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Historic Sites
Tourist Attractions

Historic Sites

Fort Clatsop National Memorial
This site celebrates the 1805-06 winter encampment of the 33-member Lewis and Clark Expedition. A 1955 community-built replica of the explorers' 50'x50' Fort Clatsop is the focus of this 125-acre park. The fort, historic canoe landing, and spring are nestled in the coastal forests and wetlands of the Coast Range as it merges with the Columbia River Estuary. The Salt Works unit commemorates the expedition's salt-making activities. Salt obtained from seawater was essential to the explorers' winter at Fort Clatsop and their journey back to the United States in 1806. For information call: (503)861-2471

John Day Fossil Beds National Monument
Preserved fossil record of plants and animals. This remarkably complete record, spanning more than 40 of the 65 million years of the Cenozoic Era (the "Age of Mammals and Flowering Plants") is world-renown. Authorized October 26, 1974, and established in 1975, this 14,000 acre park is divided into three widely separated units; the Sheep Rock Unit, Painted Hills Unit, and Clarno Unit. The monument's main headquarters is at the visitor center in the Sheep Rock Unit. There is also a park office located in John Day, Oregon. For information call: (541)987-2333

Nez Perce National Historical Park
For thousands of years the valleys, prairies, and plateaus of north-central Idaho and northeastern Oregon were home to the Nez Perce people. Today, the 38 separate sites of the Nez Perce National Historical Park, scattered across the states of Idaho, Oregon, Washington and Montana, have been designated to commemorate the legends and history of the Nee-Me-Poo (or Nez Perce) and their interaction with explorers, fur traders, missionaries, soldiers, settlers, gold miners, loggers, and farmers who moved through or into the area. The areas encompassing these sites display the great diversity of the American West -- topography, rainfall, vegetation, and scenery, ranging from the semi-arid regions of Washington, to the lush high mountain meadows of Idaho and Oregon, to the prairies of Montana. As you travel from site to site you will gradually sense the importance of the land in contributing to the rich and diverse cultural history of the Nez Perce people. Touring this park is unlike traveling in most parks, for this one is as much an idea as it is actual physical property. In some cases the idea is the stronger force, for the physical remains of the past have either disappeared or the original appearance has been greatly altered. Through the diversity of the sites and the gradual accumulation of information as you tour them, you can come to appreciate the human history of this region. Park headquarters is located in Spalding, Idaho, 11 miles east of Lewiston, Idaho, with the headquarters for the Big Hole National Battlefield site 10 miles west of Wisdom, Montana. Stop at the respective visitor centers to orient yourself to the park and its story. The uniformed staff can answer your questions, whether they pertain to the history of the region and the Nez Perce or how to get around and find the services you need. Both visitor centers contain an auditorium where films and interpretive talks are given and the Spalding visitor center contains a museum of Nez Perce culture. The headquarters for the Bear Paw Battlefield site is located in Chinook, Montana and information can be obtained and exhibits viewed at the Blaine County Museum in Chinook. Interpretive shelters at Heart of the Monster (Kamiah) and White Bird Battlefield tell the story of events at each location. The shelter at White Bird presents a panoramic view of the battlefield. From this point you can get an idea of how the battle occurred and how skillfully the Nez Perce used the terrain to defeat the U.S. Army. A self-guided (primitive) hiking trail is accessible via old U.S. 95 north of White Bird. At Kamiah the exhibits explain the Heart of the Monster -- the Place of Beginning where the Nez Perce people sprang from the drops of blood squeezed from the monster's heart. An audio station recounts the legend. Self-guiding trails are present at the Big Hole and Bear Paw Battlefield sites. For information call: (208)843-2261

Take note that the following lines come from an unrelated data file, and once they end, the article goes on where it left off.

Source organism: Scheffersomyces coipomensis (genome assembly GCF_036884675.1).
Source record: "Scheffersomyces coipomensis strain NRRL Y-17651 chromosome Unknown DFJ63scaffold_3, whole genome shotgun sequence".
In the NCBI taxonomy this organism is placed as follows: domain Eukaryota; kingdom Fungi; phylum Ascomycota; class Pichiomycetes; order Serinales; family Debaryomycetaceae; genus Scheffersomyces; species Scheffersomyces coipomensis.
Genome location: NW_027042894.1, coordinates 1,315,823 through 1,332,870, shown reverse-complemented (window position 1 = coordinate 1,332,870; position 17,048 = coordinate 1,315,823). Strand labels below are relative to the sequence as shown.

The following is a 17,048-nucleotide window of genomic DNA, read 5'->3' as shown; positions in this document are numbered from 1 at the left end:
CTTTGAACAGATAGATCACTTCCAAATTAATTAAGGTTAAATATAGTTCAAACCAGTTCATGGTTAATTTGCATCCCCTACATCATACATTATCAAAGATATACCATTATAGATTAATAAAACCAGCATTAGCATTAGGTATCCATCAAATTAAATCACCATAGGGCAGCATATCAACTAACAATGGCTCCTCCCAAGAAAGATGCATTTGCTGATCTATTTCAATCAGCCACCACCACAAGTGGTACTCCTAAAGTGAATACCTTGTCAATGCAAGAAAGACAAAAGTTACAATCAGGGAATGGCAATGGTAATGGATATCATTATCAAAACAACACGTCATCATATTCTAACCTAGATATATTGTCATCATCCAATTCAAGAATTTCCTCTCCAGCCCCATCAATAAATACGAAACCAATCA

Oregon Caves National Monument
Oregon Caves National Monument is small in size, 480 acres, but rich in diversity. Above ground, the monument encompasses a remnant old-growth coniferous forest. It harbors a fantastic array of plants, and a Douglas-fir tree with the widest known girth in Oregon. Three hiking trails access this forest. Below ground is an active marble cave created by natural forces over hundreds of thousands of years in one of the world's most diverse geologic realms. For information call : (541)592-2100

Tourist Attractions

Oregon Zoo
About 1,029 specimens representing 200 species of birds, mammals, reptiles, amphibians and invertebrates. Of these, 21 species are endangered and 33 are threatened. The zoo is currently active in 21 Species Survival Plans. For information call: (503)226-1561

Oregon Coast Aquarium
Find a slice of Oregon's rugged coastline, beautifully reproduced on the shores of Newport's Yaquina Bay. Meet more than 190 animal species that thrive in Oregon's unique marine habitats. For information call: (541)867-3474

Oaks Amusement Park and Rollerskating Rink
Go rollerskating, get your kicks on some thrilling amusement rides and then enjoy a picnic at this historic park. Located on the banks of Williamette River. For information call: (503)236-9143

Ripley's Believe It Or Not!
For information call: (541)265-2206

Klamath Lake
Endless recreation- anchored by the city of Klamath Falls, acres of lakeside parks, Marinas and the Klamath Yacht Club testify to the high quality of sailing, fishing, and water sports. For information call: (541)884-7237